We can't get there in less than 3 days.
After discussing our different travel profiles in preparation for the move from Miami into the Keys, we had made this point to Pat and Fred in order to make a plan that would get both boats to Marathon at approximately the same time. With rare exceptions this winter, we had averaged little more than 4 knots and the math wouldn't allow us to cover the 100 miles in just 2 days. On the other hand, Pat and Fred would need to anchor at Rodriguez Key in Hawk Channel, so they would need to pick their weather window with care, since that anchorage would be too exposed in strong east winds. So, we found a window that would allow us to leave a day early to make our 3-day run and still had the winds to keep Marianna comfortable when she anchored midway.
As the cold front that brought blizzards to the northeast moved past Miami, the winds shifted to the north and blew with force for a couple of days. By Monday, President's Day, the winds were not quite as strong, and we found our window. We used their favorable direction to head south through Biscayne Bay further into the Keys. We had motored north along the same route a month before and could not manage much more than 4 knots. Not so on our return trip. Motorsailing with the headsail, we surfed the waves in Biscayne Bay and the smaller sounds that separated the Keys from the mainland, averaging 5.1 knots over a long 11.5 hour day. With the forecasted winds shifting the next day to a less favorable direction, we wanted to put the most miles behind us, on the marginal chance that Marathon might be within reach on the 2nd day. As the sun was setting, we set the anchor off Islamorada, having put in 59.7miles. A new daily record! Once we were settled, Dave called Fred to share our progress. It took Fred a little checking to figure out where we were, but when he did he was asking, “I thought you couldn't travel that far?” Now the pressure was on.
The next day, as we left Lazy Days at the entrance to the Boot Key channel, we called to find out Marianna was not far away. So, we gave them an escort to their mooring. The winds were supposed to blow the next few days, so we were glad we were in for a while.
While taking a stroll around the marina at Sarasota, we discovered a zippered bag of 4 life jackets by the trash bin. After learning that the life jackets were in good shape, we picked them up for our dinghy. The bag fit nicely between the 1st and 2nd seats, but it was falling apart. So, Cathy dug out some of the sunbrella that used to be the main sail cover, along with some velcro and screen material. Using the original bag as a guide, we designed a new one that would be big enough to hold the throwable PFD as well. It would also have webbing loops that would allow it to be attached to the seat supports, with screen material on the bottom to allow water to drain out. Over a couple of days, the box took shape and now fits snugly back where the original was. Cathy even made use of the original mesh that was labelled with “Life Jackets” in case there was any confusion as to what it held.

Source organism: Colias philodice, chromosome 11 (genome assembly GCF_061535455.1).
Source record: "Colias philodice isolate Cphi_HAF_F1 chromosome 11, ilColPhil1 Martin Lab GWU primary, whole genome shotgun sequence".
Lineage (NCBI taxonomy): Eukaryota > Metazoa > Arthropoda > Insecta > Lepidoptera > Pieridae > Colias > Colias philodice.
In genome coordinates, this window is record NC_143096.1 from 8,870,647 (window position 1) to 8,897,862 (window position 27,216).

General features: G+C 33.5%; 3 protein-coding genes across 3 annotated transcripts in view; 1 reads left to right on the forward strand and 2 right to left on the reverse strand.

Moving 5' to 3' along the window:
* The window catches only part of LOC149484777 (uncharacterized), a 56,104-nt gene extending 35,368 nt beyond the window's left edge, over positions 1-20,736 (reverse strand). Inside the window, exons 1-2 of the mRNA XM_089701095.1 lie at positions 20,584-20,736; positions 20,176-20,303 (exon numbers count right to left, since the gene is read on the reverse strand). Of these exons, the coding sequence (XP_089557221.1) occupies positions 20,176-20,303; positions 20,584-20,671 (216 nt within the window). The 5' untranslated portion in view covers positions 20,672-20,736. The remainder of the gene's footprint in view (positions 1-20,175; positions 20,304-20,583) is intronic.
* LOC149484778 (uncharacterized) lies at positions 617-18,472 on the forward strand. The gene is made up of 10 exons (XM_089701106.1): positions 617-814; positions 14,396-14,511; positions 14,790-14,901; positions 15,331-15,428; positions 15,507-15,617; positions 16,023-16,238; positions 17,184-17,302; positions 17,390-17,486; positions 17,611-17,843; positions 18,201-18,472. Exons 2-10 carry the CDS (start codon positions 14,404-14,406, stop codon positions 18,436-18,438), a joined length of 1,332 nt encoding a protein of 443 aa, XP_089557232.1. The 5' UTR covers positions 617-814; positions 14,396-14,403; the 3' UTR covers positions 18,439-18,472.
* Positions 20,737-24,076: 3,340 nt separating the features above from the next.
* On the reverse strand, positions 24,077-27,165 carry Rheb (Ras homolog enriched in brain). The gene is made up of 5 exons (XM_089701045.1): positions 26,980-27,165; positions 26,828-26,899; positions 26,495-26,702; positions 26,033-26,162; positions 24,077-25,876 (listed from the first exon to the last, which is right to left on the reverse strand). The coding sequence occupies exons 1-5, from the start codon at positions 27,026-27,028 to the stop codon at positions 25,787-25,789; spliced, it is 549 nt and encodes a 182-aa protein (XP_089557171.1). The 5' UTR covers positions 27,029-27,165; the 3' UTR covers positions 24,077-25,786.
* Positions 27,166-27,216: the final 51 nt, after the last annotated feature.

We had known for a whle about a leak in the aftmost portlight to starboard in the Main Saloon. While we were away over the summer, the cushions beneath the portlight showed obvious signs of water damage when we made our check in late August. Obviously the silicone we had applied outside the portlight was not solving the problem. Dave had been reluctant to remove the frame from the inside of the portlight for fear that it might not go back easily, and we would have a worse problem on our hands. However, after a day and a half of rain in Miami, the leak was expanding, requiring multiple tubs under the portlight to collect the drips. It was time to take a chance. To his relief, the inside frame came off easily. And it revealed an obvious void in the caulking around the window. Using copious amounts of silicone, he sealed the portlight thoroughly, re-attached the frame and waited for the next rain storm. It wasn't just the leak under the portlight, spots under each of the chainplates for the shrouds were leaking as well. So, we re-caulked those. Although we haven't had another extended rain storm, the boat has stayed dry through what rain we've had. We'll just keep an eye on it and have our fingers crossed.